The cover of Wolfgang Haug’s 1986 book Critique of Commodity Aesthetics bears a striking photo — when corn was strategically spread in in St. Mark’s Square in Venice, hundreds of feasting pigeons produced an impromptu advertisement for Coca-Cola.
Evidently Coke had borrowed the idea from Assicurazioni Generali, a Venetian insurance company with headquarters in the piazza. The insurers would coax the pigeons to form the letters A G.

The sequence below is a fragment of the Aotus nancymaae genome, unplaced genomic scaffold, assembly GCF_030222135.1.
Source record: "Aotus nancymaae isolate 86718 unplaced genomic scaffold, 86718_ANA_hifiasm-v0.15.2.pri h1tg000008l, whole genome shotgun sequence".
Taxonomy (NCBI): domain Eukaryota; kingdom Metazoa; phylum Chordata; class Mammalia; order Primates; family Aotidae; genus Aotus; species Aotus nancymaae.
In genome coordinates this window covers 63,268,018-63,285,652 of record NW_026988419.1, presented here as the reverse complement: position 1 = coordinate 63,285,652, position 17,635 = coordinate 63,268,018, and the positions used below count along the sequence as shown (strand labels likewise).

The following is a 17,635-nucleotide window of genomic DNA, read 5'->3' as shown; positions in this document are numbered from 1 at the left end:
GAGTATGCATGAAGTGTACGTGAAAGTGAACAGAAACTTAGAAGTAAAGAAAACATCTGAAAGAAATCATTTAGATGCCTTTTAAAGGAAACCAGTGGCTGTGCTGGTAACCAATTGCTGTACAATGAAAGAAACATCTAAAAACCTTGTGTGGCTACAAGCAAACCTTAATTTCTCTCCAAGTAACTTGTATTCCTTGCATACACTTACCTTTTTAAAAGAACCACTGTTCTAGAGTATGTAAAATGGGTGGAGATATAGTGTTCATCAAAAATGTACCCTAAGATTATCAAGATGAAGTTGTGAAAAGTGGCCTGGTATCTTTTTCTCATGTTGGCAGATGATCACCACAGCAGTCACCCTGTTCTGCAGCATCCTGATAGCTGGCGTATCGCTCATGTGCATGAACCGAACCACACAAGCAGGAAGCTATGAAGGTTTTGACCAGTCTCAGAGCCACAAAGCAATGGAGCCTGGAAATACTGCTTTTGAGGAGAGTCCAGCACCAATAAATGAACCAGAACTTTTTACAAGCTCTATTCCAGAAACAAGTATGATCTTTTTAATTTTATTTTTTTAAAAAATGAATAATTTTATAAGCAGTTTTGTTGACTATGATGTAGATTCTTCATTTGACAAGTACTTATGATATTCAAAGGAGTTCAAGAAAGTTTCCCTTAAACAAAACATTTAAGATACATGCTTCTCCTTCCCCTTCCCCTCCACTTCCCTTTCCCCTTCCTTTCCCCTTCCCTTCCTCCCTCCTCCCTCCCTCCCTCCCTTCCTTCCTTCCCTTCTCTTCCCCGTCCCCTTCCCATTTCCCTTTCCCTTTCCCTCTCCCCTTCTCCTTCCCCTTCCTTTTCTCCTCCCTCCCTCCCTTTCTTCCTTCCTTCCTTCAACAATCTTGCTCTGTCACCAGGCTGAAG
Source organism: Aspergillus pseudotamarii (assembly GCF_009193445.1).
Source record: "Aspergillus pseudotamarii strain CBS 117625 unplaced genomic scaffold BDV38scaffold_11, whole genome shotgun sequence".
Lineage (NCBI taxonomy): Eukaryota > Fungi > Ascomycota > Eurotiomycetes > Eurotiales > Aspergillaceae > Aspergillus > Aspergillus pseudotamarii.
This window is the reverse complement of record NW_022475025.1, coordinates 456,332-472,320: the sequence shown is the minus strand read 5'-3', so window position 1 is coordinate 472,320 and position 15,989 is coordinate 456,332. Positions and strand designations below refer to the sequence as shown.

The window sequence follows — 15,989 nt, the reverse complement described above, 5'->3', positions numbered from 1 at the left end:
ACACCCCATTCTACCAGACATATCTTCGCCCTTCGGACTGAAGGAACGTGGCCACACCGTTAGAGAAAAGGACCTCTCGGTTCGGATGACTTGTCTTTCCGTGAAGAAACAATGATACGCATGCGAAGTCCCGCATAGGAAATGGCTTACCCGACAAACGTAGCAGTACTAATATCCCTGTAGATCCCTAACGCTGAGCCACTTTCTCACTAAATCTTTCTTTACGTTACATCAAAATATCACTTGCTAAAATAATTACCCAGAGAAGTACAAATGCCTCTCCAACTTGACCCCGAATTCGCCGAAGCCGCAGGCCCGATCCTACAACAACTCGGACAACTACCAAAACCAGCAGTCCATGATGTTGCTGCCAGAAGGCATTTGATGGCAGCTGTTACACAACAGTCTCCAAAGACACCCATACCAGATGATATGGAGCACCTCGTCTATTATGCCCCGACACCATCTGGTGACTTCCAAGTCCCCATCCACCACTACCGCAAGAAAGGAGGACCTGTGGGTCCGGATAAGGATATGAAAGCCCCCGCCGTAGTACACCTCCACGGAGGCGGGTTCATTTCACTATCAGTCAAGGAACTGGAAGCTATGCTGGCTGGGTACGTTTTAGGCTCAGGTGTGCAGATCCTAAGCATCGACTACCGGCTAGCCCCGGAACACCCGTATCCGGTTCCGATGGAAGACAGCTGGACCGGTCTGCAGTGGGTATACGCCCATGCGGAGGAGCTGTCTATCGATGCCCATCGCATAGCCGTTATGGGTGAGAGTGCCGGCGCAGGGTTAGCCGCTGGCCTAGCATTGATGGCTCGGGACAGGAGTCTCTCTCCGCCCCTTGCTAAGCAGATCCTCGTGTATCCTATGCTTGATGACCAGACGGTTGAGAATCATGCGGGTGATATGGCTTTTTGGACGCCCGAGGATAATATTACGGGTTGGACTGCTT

I’m not sure when the Coke ad was made. In The Postmodern Arts: An Introductory Reader (1995), Nigel Wheale says the ad could be seen on the walls of Italian bars and restaurants in the late 1960s, but possibly the photo had been taken earlier.